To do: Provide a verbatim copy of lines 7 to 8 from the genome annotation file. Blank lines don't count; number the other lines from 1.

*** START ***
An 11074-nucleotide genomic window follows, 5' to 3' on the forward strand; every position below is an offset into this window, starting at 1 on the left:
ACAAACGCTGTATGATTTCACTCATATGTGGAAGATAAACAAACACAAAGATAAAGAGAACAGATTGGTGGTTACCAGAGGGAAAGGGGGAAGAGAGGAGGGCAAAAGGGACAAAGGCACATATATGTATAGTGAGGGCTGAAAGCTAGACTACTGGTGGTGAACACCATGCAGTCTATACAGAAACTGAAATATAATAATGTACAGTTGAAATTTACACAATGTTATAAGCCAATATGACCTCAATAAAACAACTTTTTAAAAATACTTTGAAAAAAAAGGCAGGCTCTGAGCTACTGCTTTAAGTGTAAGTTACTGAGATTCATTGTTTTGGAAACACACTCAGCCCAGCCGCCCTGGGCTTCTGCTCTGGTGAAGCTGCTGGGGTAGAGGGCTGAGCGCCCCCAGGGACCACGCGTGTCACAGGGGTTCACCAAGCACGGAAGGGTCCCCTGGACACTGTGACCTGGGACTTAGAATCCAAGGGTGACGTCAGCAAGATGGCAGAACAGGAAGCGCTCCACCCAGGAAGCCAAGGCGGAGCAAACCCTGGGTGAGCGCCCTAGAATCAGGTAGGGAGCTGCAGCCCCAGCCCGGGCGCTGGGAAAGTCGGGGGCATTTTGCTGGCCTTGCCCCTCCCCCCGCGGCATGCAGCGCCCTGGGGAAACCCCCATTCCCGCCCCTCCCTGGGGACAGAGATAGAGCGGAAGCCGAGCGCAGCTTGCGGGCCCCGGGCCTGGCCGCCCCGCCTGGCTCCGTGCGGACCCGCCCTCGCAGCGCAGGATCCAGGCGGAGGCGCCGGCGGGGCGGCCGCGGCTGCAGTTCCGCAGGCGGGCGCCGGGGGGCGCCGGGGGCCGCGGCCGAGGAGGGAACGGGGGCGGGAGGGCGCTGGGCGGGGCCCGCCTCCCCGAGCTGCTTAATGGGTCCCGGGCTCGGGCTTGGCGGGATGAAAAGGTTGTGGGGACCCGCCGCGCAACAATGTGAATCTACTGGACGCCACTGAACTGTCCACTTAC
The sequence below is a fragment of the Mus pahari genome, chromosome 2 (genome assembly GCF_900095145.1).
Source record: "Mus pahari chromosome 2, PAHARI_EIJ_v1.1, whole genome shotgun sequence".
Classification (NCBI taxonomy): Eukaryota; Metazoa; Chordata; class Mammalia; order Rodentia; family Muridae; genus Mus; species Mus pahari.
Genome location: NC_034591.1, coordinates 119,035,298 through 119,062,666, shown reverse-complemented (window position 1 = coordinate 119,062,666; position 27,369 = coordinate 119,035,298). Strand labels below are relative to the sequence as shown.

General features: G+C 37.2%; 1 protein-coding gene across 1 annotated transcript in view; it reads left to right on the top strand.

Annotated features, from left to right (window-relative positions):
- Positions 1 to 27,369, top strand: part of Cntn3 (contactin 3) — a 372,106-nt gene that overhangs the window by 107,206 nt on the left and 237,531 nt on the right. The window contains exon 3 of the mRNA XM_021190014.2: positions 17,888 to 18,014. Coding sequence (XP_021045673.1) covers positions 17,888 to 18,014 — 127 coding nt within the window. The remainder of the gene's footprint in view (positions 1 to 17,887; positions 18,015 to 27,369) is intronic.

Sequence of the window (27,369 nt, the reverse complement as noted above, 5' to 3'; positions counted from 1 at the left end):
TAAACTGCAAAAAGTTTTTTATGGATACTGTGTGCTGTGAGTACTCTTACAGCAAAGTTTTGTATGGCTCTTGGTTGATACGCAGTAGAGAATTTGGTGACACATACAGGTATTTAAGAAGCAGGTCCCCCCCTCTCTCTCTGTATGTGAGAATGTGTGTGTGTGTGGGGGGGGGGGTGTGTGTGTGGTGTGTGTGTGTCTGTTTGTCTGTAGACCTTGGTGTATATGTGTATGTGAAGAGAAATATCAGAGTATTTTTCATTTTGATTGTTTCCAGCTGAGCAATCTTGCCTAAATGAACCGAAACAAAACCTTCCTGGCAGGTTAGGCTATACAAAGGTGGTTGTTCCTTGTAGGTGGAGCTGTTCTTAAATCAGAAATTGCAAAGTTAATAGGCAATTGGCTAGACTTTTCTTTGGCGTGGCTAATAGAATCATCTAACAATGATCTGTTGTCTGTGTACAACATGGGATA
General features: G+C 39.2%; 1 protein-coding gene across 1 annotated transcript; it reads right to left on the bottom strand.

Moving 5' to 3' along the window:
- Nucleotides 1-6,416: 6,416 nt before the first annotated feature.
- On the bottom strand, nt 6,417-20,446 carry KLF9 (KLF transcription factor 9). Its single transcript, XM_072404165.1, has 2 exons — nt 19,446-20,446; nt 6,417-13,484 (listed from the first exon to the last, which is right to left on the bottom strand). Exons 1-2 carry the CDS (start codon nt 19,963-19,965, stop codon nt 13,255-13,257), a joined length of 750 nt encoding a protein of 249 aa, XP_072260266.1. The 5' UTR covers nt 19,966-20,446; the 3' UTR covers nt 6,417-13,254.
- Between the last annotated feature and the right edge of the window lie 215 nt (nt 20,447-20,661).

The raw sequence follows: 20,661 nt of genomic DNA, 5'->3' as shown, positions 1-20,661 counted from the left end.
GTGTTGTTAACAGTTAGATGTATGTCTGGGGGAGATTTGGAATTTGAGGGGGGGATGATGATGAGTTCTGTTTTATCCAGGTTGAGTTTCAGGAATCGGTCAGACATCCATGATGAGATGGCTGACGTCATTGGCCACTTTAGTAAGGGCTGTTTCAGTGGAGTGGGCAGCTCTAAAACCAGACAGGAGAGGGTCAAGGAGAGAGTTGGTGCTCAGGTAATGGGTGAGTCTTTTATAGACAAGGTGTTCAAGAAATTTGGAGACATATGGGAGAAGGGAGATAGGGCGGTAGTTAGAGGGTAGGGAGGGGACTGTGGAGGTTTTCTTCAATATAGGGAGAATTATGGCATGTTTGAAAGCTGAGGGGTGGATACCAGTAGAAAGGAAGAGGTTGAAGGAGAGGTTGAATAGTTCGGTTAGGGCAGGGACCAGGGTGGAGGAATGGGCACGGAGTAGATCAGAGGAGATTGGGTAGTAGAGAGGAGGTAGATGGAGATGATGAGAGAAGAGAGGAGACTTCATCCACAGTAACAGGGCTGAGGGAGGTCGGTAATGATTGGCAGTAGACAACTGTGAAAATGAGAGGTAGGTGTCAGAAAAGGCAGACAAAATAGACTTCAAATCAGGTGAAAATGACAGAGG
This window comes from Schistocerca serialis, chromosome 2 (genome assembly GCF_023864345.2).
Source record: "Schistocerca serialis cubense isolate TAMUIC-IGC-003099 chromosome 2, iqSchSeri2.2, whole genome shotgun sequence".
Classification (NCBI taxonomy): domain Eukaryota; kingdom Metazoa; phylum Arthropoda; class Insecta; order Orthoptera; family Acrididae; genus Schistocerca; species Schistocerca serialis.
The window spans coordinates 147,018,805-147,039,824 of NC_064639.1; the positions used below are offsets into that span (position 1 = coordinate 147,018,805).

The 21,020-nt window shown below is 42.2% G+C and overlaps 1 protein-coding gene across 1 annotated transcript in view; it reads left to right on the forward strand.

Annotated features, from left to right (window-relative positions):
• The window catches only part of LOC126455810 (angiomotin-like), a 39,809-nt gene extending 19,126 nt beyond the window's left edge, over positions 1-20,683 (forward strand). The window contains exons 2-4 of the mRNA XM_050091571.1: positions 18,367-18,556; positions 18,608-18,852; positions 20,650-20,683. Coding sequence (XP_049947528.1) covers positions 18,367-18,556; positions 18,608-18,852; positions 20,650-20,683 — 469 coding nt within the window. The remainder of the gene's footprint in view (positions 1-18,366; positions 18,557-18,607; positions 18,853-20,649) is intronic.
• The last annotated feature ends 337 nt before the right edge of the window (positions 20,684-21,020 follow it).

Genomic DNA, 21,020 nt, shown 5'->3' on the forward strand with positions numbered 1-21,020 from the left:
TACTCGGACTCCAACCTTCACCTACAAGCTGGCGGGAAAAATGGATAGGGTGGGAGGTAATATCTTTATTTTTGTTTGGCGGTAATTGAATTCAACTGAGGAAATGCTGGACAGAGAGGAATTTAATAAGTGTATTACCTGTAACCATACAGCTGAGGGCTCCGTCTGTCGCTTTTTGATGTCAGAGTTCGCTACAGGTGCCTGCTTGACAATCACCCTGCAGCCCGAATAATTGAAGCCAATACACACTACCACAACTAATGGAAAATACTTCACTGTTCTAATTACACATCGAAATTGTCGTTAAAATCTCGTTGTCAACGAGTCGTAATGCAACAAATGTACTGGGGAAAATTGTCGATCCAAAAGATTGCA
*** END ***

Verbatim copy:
General features: G+C 37.2%; 1 protein-coding gene across 1 annotated transcript in view; it reads left to right on the top strand.

Annotated features, from left to right (window-relative positions):